Monday, December 06, 2021

Sam the Eagle and Conflating Love for God & Country

Yesterday, I posted about Christian nationalism using a clip from Walt Disney World's Muppets 4-D.

Sam the Eagle makes me laugh. But Christians buying into “America is God’s chosen nation” are not funny. ‘Christian Nationalism’ is a grim joke that ignores and/or willfully misinterprets Scripture. 

So Peter opened his mouth and said: “Truly I understand that God shows no partiality, but in every nation anyone who fears him and does what is right is acceptable to him.”
Acts 10:34-35 ESV

For God so loved the world, that he gave his only Son, that whoever believes in him should not perish but have eternal life. For God did not send his Son into the world to condemn the world, but in order that the world might be saved through him.
John 3:16-17 ESV

Patrick Chovanec did a
much better job of actually making a coherent and thoughtful argument on Twitter... and I'm simply copying his work here so you can read it. It's that good. (And if nothing else, read the part I put in bold.)
It’s entirely tenable to love God and love your country, at the same time. That’s natural. What’s dangerous is conflating these loves and seeing them as the same unified, unconflicted thing,

The first danger, that many replies speak to, is that of religiously codifying the idea that it's ok to love some people at the expense of others. Of course it's natural to have special responsibilities and attachments to some people. But God also challenges us to do more.

Another danger is that of framing our love of country in religious terms - not to mention sectarian terms - as an expression of our religious faith. It opens the door to theocracy and fanaticism, as well as the exclusion of people of other faiths from the national community.

You can be a Christian and also a Patriot, of any nation. But you must always recognize that there may come moments where they conflict and pull you in different directions, in life-defining ways.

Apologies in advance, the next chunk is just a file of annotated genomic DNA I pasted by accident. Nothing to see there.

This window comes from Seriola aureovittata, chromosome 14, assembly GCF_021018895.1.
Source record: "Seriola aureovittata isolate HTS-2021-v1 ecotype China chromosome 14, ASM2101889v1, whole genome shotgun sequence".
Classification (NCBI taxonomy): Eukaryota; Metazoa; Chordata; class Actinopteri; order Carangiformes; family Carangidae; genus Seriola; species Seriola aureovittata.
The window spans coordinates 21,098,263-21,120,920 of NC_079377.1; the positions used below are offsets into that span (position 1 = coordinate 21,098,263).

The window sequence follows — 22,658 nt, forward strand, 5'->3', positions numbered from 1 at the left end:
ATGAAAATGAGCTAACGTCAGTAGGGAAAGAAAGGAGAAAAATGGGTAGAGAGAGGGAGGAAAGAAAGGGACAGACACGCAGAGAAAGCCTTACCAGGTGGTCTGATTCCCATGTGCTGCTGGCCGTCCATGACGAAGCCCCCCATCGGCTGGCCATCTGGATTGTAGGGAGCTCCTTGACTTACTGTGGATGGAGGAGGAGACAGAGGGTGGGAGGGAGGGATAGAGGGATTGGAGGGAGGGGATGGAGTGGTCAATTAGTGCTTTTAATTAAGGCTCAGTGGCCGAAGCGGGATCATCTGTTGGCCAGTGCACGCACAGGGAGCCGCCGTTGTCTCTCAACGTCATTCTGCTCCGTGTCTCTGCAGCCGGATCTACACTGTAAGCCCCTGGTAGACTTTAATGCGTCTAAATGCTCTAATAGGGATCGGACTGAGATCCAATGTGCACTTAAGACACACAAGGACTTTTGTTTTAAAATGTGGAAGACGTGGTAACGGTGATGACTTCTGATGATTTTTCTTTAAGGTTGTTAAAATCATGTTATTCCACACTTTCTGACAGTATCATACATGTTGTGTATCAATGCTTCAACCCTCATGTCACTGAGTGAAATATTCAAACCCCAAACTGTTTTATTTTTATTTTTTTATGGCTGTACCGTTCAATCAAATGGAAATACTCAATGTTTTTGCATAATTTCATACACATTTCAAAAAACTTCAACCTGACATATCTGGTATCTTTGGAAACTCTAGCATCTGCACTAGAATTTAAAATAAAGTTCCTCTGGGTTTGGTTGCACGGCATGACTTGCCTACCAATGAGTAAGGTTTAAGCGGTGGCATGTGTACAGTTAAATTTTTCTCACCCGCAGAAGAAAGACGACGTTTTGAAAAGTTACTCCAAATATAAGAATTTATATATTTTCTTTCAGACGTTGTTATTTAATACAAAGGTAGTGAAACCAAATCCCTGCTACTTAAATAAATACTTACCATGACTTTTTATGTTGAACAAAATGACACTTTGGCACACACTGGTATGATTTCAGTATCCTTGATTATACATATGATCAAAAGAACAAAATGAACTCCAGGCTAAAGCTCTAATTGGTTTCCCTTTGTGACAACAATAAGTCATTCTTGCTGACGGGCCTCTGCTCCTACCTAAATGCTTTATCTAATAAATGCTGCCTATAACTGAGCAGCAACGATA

The problem with Christian Nationalism, for Christians, is that it too readily affirms us without questioning us. It sanctifies our preferences and even our prejudices, and asks us to be nothing beyond what we already are, tribal members in good standing.

The danger is rarely going off and overtly worshipping other gods. It's finding other gods and conflating them with God, and believing that by serving one you worship the other.

My critique of nationalism, as distinct from patriotism, is somewhat different, but related. Nationalism, as I see it, prioritizes the group as more important and meaningful than the individual. It demands and even enforces conformity to a certain idea of the group. The individual must bow to the group, and even be sacrificed. Patriotism, as I see it, allows for a broader range of visions and responses. The individual, motivated by love, contributes to the group without necessarily being fully defined by it.

When nationalism is compounded by religious identity and conflated with religious faith, the potential dangers it poses become that much more potent.

Nationalists will often argue as if critics reject the nation state. This is a red herring. It's entirely possible to recognize the utility of the nation state as a form of political organization, and balk at the idea that it supersedes all other values.

"That to secure these rights, Governments are instituted among Men". These words imply a quite different relationship, in which states exist to serve people, rather than people to serve states.

I think we see these things better when we take them outside our own national context and apply them to other countries, including our adversaries.  It is natural for a person in China to love China. But it is very different for them to be subordinated to some idea of China. It is natural for a German to love Germany. But we know this love was perverted to perform unspeakable evils, without question.

If you think your own loves - of self, friends, family, country - cannot be perverted into doing wrong, you are fooling yourself. Our religious faith should always be a check on that, not a facilitator or conduit for it.

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